PRINCE RUPERT, BC, Nov. 19, 2015 /CNW/ - If Jim Pattison Group's Canadian Fishing Company (CFC) cannot generate good jobs with a majority control in the salmon fishery, the federal government should revoke the fishing licences, said the union representing cannery workers in Prince Rupert.
CFC announced last week that it has plans to close the last production canning facility in British Columbia, costing up to 500 jobs and virtually closing the community's largest employer.
"Fish caught in northern BC waters should be processed in a north coast plant," said Joie Warnock, Unifor's Western Director. "Canadians own the resource, pure and simple. Residents of the north coast deserve jobs in return for granting a multinational corporation a licence to fish these waters."
"A corporate licence to fish Canadian waters is not a right, it is a privilege that comes with responsibilities to Canadians," Warnock added. "If Jim Pattison Group is unwilling to create cannery jobs, those salmon licenses can go to independent and First Nations fish harvesters, like most commercial fishing licenses on the east coast."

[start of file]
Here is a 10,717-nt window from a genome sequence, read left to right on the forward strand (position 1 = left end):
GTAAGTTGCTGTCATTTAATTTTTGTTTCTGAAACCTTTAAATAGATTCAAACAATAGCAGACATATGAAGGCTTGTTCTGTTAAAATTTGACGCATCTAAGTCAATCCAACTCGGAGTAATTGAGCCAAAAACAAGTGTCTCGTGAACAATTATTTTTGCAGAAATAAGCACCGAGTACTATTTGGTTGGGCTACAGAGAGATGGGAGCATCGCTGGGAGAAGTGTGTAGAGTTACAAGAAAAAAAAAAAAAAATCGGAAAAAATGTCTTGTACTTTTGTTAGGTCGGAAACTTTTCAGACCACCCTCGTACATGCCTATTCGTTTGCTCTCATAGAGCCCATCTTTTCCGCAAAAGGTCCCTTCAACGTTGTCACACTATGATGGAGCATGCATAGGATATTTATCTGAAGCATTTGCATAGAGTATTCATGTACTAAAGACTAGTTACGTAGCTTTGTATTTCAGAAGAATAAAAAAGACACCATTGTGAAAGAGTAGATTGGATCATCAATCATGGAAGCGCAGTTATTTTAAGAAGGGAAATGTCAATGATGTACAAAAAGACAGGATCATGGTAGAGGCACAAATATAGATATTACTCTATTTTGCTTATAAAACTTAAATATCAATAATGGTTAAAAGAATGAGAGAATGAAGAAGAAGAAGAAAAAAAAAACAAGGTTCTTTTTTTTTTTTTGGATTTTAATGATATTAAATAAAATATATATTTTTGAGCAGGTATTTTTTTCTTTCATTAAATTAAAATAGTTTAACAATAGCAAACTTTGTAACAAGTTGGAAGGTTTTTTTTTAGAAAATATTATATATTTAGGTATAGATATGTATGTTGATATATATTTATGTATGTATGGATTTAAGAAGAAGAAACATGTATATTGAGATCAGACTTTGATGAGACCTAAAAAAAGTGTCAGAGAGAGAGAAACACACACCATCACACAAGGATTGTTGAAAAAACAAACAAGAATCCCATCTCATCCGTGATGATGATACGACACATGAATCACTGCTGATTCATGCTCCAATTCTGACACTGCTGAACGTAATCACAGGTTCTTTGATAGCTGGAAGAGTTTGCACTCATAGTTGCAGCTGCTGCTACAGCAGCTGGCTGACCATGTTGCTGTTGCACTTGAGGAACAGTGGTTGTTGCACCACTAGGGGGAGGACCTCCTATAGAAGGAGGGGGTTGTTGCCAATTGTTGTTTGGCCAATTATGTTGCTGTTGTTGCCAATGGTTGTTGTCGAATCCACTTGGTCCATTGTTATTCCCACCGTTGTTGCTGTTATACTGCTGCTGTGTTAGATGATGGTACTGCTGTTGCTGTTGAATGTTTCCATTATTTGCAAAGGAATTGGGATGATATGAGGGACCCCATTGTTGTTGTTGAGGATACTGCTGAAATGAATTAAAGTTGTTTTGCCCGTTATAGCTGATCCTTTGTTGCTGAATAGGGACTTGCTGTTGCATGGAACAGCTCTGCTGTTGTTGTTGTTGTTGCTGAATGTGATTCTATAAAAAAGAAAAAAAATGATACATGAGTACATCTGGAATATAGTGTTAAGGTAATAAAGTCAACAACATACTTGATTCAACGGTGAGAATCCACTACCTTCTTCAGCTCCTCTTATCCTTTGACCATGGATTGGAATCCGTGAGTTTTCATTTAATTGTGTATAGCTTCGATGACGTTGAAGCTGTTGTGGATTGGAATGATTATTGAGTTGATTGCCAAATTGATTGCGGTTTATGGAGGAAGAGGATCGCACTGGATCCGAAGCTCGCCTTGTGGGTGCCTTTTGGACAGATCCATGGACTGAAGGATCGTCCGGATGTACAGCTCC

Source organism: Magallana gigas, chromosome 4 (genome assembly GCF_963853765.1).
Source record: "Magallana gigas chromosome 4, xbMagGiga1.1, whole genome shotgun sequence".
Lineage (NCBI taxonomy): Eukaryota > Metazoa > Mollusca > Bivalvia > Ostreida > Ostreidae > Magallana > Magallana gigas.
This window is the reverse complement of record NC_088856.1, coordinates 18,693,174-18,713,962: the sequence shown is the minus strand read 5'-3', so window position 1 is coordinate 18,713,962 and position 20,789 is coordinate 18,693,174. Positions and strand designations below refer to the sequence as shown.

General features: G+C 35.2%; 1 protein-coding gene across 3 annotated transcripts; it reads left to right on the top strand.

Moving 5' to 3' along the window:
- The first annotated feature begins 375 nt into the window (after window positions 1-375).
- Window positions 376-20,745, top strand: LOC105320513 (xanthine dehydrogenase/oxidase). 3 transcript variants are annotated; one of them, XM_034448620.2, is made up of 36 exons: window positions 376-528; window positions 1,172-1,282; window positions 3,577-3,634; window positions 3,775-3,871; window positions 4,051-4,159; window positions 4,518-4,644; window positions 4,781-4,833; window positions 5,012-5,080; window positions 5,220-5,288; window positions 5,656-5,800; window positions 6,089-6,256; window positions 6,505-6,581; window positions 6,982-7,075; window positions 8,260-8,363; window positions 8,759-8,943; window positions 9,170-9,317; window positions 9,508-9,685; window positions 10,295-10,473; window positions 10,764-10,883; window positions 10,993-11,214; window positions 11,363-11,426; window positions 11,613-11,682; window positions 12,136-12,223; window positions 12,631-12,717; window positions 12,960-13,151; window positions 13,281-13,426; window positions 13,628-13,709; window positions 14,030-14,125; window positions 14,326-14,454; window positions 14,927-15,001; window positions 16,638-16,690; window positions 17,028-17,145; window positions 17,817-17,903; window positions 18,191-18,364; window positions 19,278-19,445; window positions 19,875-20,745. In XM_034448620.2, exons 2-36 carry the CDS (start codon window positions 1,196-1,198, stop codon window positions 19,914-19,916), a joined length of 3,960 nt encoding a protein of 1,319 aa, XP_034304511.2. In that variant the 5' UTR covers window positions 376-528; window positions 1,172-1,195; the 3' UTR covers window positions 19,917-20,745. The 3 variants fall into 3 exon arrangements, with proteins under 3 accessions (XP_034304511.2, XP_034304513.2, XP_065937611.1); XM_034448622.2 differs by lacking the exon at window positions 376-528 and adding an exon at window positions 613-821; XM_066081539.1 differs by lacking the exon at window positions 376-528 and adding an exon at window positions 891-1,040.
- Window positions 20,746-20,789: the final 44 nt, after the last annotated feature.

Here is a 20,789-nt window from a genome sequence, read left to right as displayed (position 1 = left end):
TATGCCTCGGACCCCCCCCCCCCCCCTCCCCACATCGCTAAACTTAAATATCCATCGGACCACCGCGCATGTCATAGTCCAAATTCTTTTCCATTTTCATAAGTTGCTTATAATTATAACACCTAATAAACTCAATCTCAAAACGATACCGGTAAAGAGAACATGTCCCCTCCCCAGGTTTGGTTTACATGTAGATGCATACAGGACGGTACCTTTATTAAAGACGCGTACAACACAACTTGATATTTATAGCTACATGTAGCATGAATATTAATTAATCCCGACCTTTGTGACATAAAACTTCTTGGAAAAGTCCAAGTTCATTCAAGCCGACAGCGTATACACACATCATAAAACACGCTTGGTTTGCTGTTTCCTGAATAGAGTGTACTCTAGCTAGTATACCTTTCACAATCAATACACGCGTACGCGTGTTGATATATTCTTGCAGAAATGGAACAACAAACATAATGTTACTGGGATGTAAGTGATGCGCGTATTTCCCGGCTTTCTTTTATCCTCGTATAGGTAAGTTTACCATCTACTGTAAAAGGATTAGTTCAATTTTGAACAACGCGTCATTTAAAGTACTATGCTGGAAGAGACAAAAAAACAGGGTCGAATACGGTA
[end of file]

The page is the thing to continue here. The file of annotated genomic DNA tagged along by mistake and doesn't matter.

Unifor says that the impact on the community could be devastating. CFC's canning facility largely employs First Nations residents, and in many households, both adults work at the cannery.
Unifor is Canada's largest union in the private sector, representing more than 310,000 workers. It was formed Labour Day weekend 2013 when the Canadian Auto Workers and the Communications, Energy and Paperworkers unions merged.